Saturday, February 28, 2009

Mardi Gras Pics

There was a Mardi Gras Party at the Palace on Tuesday. 12 of us enjoyed shrimp creole over ice, asparagus with crab hollandaise, spring mix greens with palm, artichokes and home made French dressing, mini sweet red peppers stuffed with bleu cheese and of course a king cake.

Les bon temps roulés!



Dan and Will:


Thursday, February 26, 2009

Coupl'a Things XIV

1) To Attorney General Eric Holder, who is whining about Americans being "cowards" in discussing race. What a self serving little rant. Race has been talked to death, frankly, few societies have ever had has frank and open discussions. Why not move on to more pressing justice issues? Gay and Lesbian rights, the overwhelming use of the death penalty, more people incarcerated than in all of the countries of the European Union, treatment of the mentally ill as criminals, reasonable sex offender laws, reintegration of inmates, prosecutorial misconduct and the over all feeling among many that the justice system takes care of its own and functions to make government money and to advance lawyers' and politicians' careers?

These have to be addressed and are not talked about at all.

2) Speaking of money makers, KC has installed its first red light cameras. I now avoid 39th and SW Trafficway like the plague. Police are thrilled, more donut time.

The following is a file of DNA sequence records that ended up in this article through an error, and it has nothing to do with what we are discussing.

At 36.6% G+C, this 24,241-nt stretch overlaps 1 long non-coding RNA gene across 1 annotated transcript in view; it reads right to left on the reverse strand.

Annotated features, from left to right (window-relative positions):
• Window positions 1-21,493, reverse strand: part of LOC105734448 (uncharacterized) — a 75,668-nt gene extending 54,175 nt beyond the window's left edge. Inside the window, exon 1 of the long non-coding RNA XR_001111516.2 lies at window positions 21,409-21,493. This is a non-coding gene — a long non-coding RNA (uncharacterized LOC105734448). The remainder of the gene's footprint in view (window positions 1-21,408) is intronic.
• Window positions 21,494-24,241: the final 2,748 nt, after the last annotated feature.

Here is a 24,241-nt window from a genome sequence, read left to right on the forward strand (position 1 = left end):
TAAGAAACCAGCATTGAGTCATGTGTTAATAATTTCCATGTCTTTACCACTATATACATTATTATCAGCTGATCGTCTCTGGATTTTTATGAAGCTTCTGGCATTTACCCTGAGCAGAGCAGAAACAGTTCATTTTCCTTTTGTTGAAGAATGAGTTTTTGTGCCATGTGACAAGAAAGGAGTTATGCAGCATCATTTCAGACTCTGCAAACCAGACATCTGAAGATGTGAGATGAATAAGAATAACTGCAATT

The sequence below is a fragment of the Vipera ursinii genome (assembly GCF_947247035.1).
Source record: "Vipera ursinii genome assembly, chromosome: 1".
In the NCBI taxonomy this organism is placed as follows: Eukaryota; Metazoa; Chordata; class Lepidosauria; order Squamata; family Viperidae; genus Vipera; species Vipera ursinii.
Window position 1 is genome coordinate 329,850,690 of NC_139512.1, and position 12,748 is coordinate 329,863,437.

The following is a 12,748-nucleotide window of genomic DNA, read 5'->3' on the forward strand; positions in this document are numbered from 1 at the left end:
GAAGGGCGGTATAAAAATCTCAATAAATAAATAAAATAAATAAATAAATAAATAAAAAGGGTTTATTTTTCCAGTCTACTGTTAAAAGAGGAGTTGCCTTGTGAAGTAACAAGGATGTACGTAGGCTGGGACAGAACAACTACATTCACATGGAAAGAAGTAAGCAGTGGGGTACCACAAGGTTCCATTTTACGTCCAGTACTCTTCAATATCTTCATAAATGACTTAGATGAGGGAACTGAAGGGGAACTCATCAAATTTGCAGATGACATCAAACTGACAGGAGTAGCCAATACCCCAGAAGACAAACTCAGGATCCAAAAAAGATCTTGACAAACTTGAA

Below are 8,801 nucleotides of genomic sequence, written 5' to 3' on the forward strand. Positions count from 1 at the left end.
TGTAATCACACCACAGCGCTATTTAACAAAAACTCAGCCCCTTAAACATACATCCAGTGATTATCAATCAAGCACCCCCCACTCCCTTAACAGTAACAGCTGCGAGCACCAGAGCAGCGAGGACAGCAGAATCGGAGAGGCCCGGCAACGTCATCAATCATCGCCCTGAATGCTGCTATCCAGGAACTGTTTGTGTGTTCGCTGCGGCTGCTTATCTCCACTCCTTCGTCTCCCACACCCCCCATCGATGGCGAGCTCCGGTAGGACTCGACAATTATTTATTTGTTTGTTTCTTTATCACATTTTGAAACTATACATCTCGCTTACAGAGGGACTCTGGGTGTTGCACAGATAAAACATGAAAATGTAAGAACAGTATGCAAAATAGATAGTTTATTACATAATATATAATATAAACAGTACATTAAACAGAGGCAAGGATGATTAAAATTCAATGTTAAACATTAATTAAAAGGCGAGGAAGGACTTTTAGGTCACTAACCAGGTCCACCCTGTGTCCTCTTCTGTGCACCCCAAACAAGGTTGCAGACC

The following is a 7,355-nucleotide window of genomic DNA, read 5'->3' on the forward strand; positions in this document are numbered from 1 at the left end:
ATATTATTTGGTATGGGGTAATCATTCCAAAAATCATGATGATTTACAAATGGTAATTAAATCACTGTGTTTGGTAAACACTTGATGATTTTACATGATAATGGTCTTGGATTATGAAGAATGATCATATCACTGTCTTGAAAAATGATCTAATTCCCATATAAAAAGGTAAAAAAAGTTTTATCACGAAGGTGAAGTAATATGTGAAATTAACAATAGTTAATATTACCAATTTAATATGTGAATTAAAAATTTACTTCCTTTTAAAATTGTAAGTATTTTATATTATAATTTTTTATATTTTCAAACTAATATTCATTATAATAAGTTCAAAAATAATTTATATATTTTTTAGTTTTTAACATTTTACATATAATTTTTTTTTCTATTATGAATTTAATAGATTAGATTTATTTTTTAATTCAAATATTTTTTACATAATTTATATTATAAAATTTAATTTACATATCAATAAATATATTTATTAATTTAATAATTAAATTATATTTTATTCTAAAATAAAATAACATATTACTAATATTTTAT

3) RIP, Wendy Richard, better known as Miss Brahms from the long running British comedy show Are You Being Served?. Richard was 65 and died after a year long cancer battle. She was a fixture of British TV, also starring in the long running "East Enders" show. She was most known across the pond for her role as the cheeky Miss Brahms, the Junior clerk in the ladies department at Grace Brothers on AYBS.

Tuesday, February 24, 2009

Mardi Gras 2009

Happy Mardi Gras 2009

Laissez les bon temps rouler!

Friday, February 20, 2009

Chamber Music As It Was Meant To Be

"Chamber Music", traditionally, is music written for a small group of instrumentalists played in a small chamber or room in a palace or grand home. The audience was usually the members of the Royal Court and perhaps was part of a dinner party, entertainment for visiting guests, or simply the evening's amusement.

Since most grand palaces and royal courts have gone the way of the dodo bird, we now hear chamber music in large concert halls, maybe not the same ones as would accommodate the local symphony, but certainly larger than any royal chamber. Thus it was a real treat to actually hear chamber music in an elegant home, surrounded by fine antiques, sipping champagne from a gilded Murano Medici flute and enjoying a fine dinner of lobster newburg.